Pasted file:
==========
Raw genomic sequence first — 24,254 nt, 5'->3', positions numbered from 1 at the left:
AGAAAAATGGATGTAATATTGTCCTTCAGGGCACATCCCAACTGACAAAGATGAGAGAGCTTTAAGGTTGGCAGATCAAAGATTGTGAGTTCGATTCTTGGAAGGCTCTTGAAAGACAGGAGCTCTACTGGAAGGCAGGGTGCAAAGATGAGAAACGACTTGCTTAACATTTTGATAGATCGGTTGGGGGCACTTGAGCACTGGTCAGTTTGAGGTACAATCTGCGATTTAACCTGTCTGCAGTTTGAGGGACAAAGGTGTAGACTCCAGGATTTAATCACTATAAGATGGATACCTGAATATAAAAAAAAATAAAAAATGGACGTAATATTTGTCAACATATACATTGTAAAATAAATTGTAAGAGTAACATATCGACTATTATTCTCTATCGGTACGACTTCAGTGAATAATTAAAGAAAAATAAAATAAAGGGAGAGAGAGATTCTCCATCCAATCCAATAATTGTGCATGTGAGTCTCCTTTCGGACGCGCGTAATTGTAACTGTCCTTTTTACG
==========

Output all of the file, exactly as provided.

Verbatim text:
Raw genomic sequence first — 24,254 nt, 5'->3', positions numbered from 1 at the left:
AGAAAAATGGATGTAATATTGTCCTTCAGGGCACATCCCAACTGACAAAGATGAGAGAGCTTTAAGGTTGGCAGATCAAAGATTGTGAGTTCGATTCTTGGAAGGCTCTTGAAAGACAGGAGCTCTACTGGAAGGCAGGGTGCAAAGATGAGAAACGACTTGCTTAACATTTTGATAGATCGGTTGGGGGCACTTGAGCACTGGTCAGTTTGAGGTACAATCTGCGATTTAACCTGTCTGCAGTTTGAGGGACAAAGGTGTAGACTCCAGGATTTAATCACTATAAGATGGATACCTGAATATAAAAAAAAATAAAAAATGGACGTAATATTTGTCAACATATACATTGTAAAATAAATTGTAAGAGTAACATATCGACTATTATTCTCTATCGGTACGACTTCAGTGAATAATTAAAGAAAAATAAAATAAAGGGAGAGAGAGATTCTCCATCCAATCCAATAATTGTGCATGTGAGTCTCCTTTCGGACGCGCGTAATTGTAACTGTCCTTTTTACG